Drugs are making their way from our medicine cabinets into our waters, and traces of pharmaceuticals have been found in the environment. Drugs may pass through our bodies unchanged or unused pills may be dumped down the toilet. Wastewater treatments systems were not designed to remove pharmaceuticals, and their ultimate environmental fate is unclear.
The first broad look at the pharmaceuticals in the United States occurred in 2002. Researchers from the U.S. Geological Survey sampled for traces of 95 widespread chemicals from 139 rivers in 30 states, and found evidence of the substances in 80% of the waterways. The average river contained seven different chemicals. Since then the number of potential contaminants has increased, but little else has changed.
In January, EPA scientists published a new report on the presence of pharmaceuticals in wastewater effluent. The study purposefully looked at worst case scenarios, by targeting 50 of the largest wastewater treatment facilities in the country. They looked for 56 different drugs, and found 25 of them in the effluent.
High blood pressure medications were detected most frequently. Of the high blood pressure medications found, hydrochlorothiazide was in every sample while metoprolol and atenolol were found in at least 90% of samples. Valsartan, another high blood pressure medication, had both the highest concentration in any one sample and the highest average concentration.
The drug carbamazepine, used to treat epilepsy and bi-polar disorders, was also found in over 90% of samples. Previous researchers have found carbamazepine particularly resistant to degradation in wastewater facilities.
The EPA study did not consider pharmaceuticals that could reach the environment from the discharge of untreated wastes. Such discharges occur when excessive rain water infiltrates plants and exceeds their capacity for treatment or when mechanical issues prevent proper treatment.
Previous work conducted on Lake Champlain in Burlington considered the relative difference in pharmaceutical concentrations between treated and untreated wastes. For compounds that were not removed during treatment, the load from untreated wastes was a small proportion of the total load. However, for about half the compounds analyzed during this study, the treatment process led to substantial breakdown. For these, discharge of untreated waste during rain events accounted for the bulk of the load to the environment.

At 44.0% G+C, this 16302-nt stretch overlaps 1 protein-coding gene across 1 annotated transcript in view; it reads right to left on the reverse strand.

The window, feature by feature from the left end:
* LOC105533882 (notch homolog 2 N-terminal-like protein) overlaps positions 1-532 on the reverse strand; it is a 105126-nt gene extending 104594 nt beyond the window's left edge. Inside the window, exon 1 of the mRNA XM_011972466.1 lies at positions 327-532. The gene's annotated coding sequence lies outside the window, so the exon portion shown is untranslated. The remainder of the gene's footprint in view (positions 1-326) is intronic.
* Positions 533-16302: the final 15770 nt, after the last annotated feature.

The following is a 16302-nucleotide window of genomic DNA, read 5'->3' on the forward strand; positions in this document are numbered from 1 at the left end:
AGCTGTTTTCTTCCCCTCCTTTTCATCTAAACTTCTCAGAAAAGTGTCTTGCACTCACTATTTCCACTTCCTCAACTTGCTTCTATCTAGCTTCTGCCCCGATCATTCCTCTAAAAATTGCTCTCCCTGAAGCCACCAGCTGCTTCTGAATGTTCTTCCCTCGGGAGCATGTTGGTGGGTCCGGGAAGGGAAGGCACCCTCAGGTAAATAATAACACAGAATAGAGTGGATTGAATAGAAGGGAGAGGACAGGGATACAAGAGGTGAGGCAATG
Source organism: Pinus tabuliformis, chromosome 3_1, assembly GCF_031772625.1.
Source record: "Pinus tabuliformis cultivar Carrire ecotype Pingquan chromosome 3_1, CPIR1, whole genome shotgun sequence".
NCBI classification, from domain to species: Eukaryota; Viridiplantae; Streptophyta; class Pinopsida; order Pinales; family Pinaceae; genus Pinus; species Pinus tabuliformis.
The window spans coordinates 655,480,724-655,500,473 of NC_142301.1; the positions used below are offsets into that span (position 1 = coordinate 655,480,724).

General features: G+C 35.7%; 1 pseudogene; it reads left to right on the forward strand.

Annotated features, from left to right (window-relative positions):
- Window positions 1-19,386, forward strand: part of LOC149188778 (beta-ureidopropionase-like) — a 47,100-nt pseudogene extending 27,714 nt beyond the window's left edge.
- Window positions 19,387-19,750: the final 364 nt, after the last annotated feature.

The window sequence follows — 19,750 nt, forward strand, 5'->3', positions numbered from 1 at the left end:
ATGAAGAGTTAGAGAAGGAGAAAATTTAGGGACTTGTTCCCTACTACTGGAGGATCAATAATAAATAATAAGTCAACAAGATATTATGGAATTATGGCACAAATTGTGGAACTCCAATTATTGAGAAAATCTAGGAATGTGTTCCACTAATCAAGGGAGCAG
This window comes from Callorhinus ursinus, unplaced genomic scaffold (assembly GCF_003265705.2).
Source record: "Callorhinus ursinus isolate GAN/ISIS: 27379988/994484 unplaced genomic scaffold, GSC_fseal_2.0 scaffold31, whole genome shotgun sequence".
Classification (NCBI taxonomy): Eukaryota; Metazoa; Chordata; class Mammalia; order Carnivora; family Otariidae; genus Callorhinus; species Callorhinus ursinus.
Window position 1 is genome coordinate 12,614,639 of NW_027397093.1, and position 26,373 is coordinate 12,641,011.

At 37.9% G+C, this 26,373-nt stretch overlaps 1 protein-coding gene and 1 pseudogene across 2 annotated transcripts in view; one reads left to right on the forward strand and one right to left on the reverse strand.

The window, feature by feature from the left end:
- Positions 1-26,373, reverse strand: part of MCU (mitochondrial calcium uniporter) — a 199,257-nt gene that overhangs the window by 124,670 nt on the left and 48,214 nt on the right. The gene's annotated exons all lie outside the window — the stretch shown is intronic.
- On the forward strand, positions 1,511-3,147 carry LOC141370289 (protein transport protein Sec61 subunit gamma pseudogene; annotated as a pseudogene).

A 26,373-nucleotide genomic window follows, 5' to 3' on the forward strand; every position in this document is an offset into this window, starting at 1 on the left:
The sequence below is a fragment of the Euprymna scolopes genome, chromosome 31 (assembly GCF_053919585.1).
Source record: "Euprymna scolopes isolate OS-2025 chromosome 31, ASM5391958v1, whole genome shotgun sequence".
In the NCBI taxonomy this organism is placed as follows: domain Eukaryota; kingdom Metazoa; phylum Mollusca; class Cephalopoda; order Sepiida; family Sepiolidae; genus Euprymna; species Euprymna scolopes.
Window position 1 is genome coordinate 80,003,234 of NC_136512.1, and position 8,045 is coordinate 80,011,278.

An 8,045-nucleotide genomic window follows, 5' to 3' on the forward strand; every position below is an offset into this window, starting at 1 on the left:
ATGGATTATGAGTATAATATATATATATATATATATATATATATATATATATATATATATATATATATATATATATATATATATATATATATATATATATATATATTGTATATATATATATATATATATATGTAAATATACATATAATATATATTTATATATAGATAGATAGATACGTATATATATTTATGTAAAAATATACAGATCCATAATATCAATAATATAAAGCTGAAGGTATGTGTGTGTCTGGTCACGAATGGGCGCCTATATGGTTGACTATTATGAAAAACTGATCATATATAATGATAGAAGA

In the latest study, EPA researchers downplayed the human health implications of their findings. “Based on data presented, risks of direct toxicity to humans, particularly healthy adults, from (active pharmaceutical ingredients) released into the aquatic environment appear low,” they stated in their conclusion.
It is much more difficult to assess ecological impacts, but what has been studied has been disturbing. Controlled experiments in lakes in Ontario have shown that prolonged exposure to low levels of chemicals that mimic hormones disrupted fathead minnow reproduction. Males became more female-like and egg production in females was altered. This led to “a near extinction of this species from the lake.”
Americans use of pharmaceuticals has increased dramatically. The percentage of people taking at least one prescription drug has gone from 48% in 2007-2008 to 70% today, brought on by an aging population and rapid development of new pharmaceuticals. Every year the Food and Drug Administration (FDA) approves well over 100 new drugs for sale in the United States.
It is increasingly clear that wastewater treatment facilities do not remove pharmaceuticals from waste water. Currently, the only way to limit them in the environment is by minimizing the amount that enters the waste stream. Consumers must be careful with personal use of and disposal of pills and prescriptions to avoid them ending up in waterways. Leftover and outdated pharmaceuticals should be dropped off during drug take back days, deposited in drug drop boxes such as the one provided by Plattsburgh Police Department, or disposed of in a landfill. Ideally, the medications should be disposed of in their original container after blacking out the name of the recipient and rendering the contents unusable either by adding a little water to solids or adding coffee grounds or kitty litter to liquids.
Lake Look is a monthly natural history column produced by the Lake Champlain Committee (LCC). Formed in 1963, LCC is the only bi-state organization solely dedicated to protecting Lake Champlain’s health and accessibility. LCC uses science-based advocacy, education, and collaborative action to protect and restore water quality, safeguard natural habitats, foster stewardship, and ensure recreational access.
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